"African people tend to be very creative," says Patrick Woodtor, the Liberian-born founder of this weekend's 11th annual African Festival of the Arts. "For a long time blacks generated the culture, but didn't reap the benefits....Just look at the natural resources of Africa that have been depleted for thousands of years. Historically, those who owned the creativity never really benefited....Music-industry artists of the 40s and 50s lost out. Jazz festivals in Europe generate millions of dollars, but who really benefits?"
His mention of jazz festivals spurs an obvious question: Why does the African Festival of the Arts take place Labor Day weekend, forcing many like-minded Chicagoans to choose between an Afrocentric arts gathering and an African-American-based music festival? "Actually, we see the two events as complementing each other, in the sense that each is promoting some aspect of world African culture," explains Dee Parmer Woodtor, his wife and the African festival's program director. "Historically, we've usually featured musicians of Africa and the Caribbean; in fact, we book the jazz acts we have early in the afternoon so as not to compete with the jazz festival." The Woodtors say the timing of the festival derives from the exhibition schedule of midwestern artists and craftspersons. "In early August there's an African-based festival in Milwaukee, then there's one in Detroit, and then the exhibitors wind up here at the end of the month," Parmer Woodtor points out. "People who come from out of town for our event often come so they can take part in both events. Acually, I'd love to see a shuttle bus transporting people between Washington Park and Grant Park--then I'd get to hear some of the jazz festival myself."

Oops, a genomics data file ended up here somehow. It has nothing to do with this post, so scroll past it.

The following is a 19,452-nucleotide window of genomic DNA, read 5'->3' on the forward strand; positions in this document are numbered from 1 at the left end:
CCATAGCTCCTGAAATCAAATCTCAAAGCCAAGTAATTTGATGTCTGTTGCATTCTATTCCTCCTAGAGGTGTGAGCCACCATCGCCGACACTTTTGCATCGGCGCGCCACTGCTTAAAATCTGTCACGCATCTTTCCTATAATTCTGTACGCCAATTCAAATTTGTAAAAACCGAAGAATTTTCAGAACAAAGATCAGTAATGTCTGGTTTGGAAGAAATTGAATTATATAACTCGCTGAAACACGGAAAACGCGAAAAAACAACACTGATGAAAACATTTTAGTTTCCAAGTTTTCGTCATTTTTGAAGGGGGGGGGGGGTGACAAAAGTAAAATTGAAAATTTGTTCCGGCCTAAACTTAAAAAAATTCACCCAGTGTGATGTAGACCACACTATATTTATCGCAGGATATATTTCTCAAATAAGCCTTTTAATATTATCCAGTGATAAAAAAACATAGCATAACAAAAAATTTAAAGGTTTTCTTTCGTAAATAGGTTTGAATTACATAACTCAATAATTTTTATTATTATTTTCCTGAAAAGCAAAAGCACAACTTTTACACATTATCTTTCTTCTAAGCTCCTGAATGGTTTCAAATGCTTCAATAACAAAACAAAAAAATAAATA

The seeds of the African Festival of the Arts were sown when Patrick Woodtor started displaying African fashions at his south-side gallery and crafts shop, Window to Africa, in 1983. "Patrick found that people wanted to know more and more about Africa, and that he wound up answering all sorts of questions," says Parmer Woodtor. "Once he understood the interest in this culture, that's how the festival really began." Her husband's experiences in the early 80s, when he worked as an itinerant crafts vendor himself, also helped convince him of the need for a showcase for African art. "In Chicago there were many events, but no African-centered events," he recalls. "It was even difficult for African artists to enter some of the other events here in the city--there were all these prequalifications, and even when we had met them all they sometimes rejected us--so we started our own."
This year the AFA boasts a heavy-duty marquee comprising music from various corners of the African diaspora. That means the gospel of Fontella Bass and David Peaston, the jazz of the accomplished and adventurous young saxist David Boykin, the sturdy pop of the incomparable Bobby Womack, and the silky soul of 70s disco icons the Ohio Players. The schedule also includes music from South Africans Hugh Masekela and Zim Ngqawana, Congo guitar legend Diblo Dibala, and the Haitian pop-fusion band Eklips, which combines several Caribbean musical genres.
Other highlights include the painting of a 40-foot banner overseen by muralist Dorian Sylvain; a "Drums of Passion" tribute to past percussion masters Baba Olatunji and Chief Bey, featuring dance, African masks, and plenty of drumming; storytelling for all ages; visual arts and crafts; and the event that started the whole thing, now dubbed the "Passion for Fashion" show.
The African Festival of the Arts takes place this Friday through Monday, 11 AM to 10 PM, in Washington Park, 55th and Cottage Grove. Admission is $5 for adults and $3 for children and seniors; a pass good for the entire festival is $15 and a one-day pass for a family of four is $15. For more information, see the Fairs & Festivals listings in Section Three, or call 773-955-2787.